In the final film, snatches of performance footage captured from 2017 to 2019 are interspersed with animated sequences re-creating Tanaka’s childhood memories. These evocative vignettes were created by the animator Yamamura Kōji, a specialist in cine-calligraphy, a technique based on scratching film directly with a stylus. Tanaka himself provides the voice-overs for these scenes, lending them a unique tone.
Inudō explains this decision: “Yamamura and Tanaka may come from different fields, but their approaches and mindsets are really similar. I knew that Yamamoto’s animation would be able to hold its own with Tanaka’s dancing, so I left all the childhood scenes to him. And just like Tanaka’s dance, cine-calligraphy has that one-off, unrepeatable quality. But it’s a technique that no one uses anymore, so it ended up costing us quite a lot of money!” he laughs.
Alongside the performance footage and animation are glimpses of Tanaka hard at work honing his physique as he tends the fields around his rural home. What the piece as a whole brings into focus by swimming against the tide of modern society and its constant pursuit of efficiency is the irreplaceable nature of time.
“I never normally go to all this trouble in my filmmaking, and I usually try and make things a bit more fun to watch,” the director explains. “But this time, to give things the kind of weight I was aiming for, it needed to have just the right level of tedium, which is why the film ended up being two hours long. These days everyone’s terrified of boring their audience, so they cut out all the dull parts. But take a film l love, Dirty Harry—it’s a superlative action movie, but it has this amazing balance of peaks and lulls. When it’s just one peak after another, sure enough, the audience might not get bored, but you just don’t get that same rush as you do when a peak suddenly explodes after a lull in the action. With this film, I’ve tried to replicate the feel of Min’s dancing in my own particular way. I think you have to see it at the cinema to get the full experience.”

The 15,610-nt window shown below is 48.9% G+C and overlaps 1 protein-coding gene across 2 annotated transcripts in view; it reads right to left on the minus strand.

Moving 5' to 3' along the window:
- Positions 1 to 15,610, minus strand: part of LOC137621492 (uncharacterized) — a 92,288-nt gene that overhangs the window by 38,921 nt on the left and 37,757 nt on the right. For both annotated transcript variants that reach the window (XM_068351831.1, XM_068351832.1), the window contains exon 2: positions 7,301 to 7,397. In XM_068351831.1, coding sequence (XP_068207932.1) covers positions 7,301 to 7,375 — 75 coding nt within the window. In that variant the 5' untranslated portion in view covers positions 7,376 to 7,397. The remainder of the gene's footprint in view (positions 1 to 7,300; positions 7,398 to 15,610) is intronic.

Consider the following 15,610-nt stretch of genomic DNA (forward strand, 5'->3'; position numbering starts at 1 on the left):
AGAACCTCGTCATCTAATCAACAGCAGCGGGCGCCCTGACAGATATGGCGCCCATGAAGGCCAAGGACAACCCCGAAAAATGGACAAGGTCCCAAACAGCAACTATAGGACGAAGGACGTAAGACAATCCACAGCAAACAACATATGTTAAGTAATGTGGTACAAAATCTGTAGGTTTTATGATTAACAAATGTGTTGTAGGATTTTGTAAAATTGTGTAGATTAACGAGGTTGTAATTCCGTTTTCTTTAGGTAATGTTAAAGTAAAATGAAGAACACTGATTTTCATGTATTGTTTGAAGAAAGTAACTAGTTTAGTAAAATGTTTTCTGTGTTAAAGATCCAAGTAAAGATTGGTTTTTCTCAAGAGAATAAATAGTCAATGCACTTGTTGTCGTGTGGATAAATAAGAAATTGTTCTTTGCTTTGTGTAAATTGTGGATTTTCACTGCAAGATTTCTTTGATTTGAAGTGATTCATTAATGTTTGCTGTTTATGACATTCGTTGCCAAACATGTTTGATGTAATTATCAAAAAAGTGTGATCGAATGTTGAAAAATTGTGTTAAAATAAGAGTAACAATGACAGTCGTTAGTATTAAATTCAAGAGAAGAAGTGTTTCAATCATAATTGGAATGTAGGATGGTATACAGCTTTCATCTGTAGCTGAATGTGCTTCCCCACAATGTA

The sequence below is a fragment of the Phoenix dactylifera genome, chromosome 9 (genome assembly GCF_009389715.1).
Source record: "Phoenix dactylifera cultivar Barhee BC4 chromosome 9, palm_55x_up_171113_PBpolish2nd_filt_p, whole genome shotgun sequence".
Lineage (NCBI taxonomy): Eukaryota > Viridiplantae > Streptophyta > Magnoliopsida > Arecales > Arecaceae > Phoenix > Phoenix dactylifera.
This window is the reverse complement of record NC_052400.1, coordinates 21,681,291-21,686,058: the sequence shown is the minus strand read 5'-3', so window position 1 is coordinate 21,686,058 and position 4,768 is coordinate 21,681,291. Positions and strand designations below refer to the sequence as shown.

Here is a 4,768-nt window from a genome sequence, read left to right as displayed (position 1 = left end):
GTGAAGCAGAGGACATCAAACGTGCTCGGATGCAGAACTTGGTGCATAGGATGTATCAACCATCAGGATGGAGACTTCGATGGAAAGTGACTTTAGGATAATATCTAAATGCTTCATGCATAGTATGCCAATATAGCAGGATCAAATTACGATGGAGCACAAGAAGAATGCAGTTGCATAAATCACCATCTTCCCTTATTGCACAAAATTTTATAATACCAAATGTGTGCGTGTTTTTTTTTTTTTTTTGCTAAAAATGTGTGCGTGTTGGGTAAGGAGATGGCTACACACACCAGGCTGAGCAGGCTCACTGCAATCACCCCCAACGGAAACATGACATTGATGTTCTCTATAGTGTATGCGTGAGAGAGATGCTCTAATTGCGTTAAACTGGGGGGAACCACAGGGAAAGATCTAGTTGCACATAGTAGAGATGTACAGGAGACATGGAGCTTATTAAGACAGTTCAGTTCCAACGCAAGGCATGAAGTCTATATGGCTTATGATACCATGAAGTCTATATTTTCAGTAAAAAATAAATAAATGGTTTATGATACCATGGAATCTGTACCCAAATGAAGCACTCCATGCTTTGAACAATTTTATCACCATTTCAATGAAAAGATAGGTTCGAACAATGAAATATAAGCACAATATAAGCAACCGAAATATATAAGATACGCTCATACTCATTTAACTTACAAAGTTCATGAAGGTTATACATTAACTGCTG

Evoking Dance Through Sound
The Unnamable Dance is also scheduled for a number of “barrier-free” screenings. At selected theaters, viewers with visual or hearing impairments can enjoy access to a personal audio guide or subtitles via a dedicated smartphone app. For Inudō, this initiative has brought new insights.
“To tell the truth, I thought it would be near-impossible to convey a proper sense of Tanaka Min’s dancing to audience members with visual impairments. But at the trial preview screenings and focus groups we conducted, there seemed to be a sense that we had managed to deliver on that. I was shocked to hear from one of our participants that they felt Tanaka’s dancing was not only coming across, but coming across correctly.”
Consider the scene pictured below, in which Tanaka stands in a loose kimono beside a colossal boulder on a beach in Portugal. He slowly raises his right arm, accompanied only by the sound of the waves. Then, there is a sudden jump cut, and Tanaka is pictured standing amid the waves as he slowly crosses both arms.
“I also do a lot of TV commercials and serial dramas, so I have a pretty intuitive grasp of what angles to shoot from, or what lens to use to make a particular scene look good,” explains Inudō. “I think I instinctively used the same approach when shooting this film, but the simple tricks I use are no help to people with visual impairments. And in fact, through the sound and the audio guide those viewers probably get a much more accurate sense of Tanaka’s dancing than you ever could through my visuals. I really felt that extra potential.
“I’d never really thought about it before, but I realized that the way I use a telephoto lens is pretty played out, and that made me wonder what it is I like about those techniques. I realized that in rolling out all my past experience, and all the techniques I’ve learned on the way, I was probably just attempting to measure up to Tanaka Min’s dancing.”
(Originally published in Japanese. Inteview and text by Watanabe Reiko. Photographs by Hanai Tomoko where otherwise noted.)
The Unnamable Dance
- Directed and written by Inudō Isshin
- Cast: Tanaka Min, Ishihara Rin, Nakamura Tatsuya, Ōtomo Yoshihide, Lajko Felix, Matsuoka Seigō
- Animation by Yamamura Kōji
- Music by Ueno Kōji
- Produced by The Unnamable Dance Film Committee
- Distributed by Happinet Phantom Studio
- Production by Skydrum
- Running time 114 minutes
- Official site (Japanese): https://happinet-phantom.com/unnameable-dance/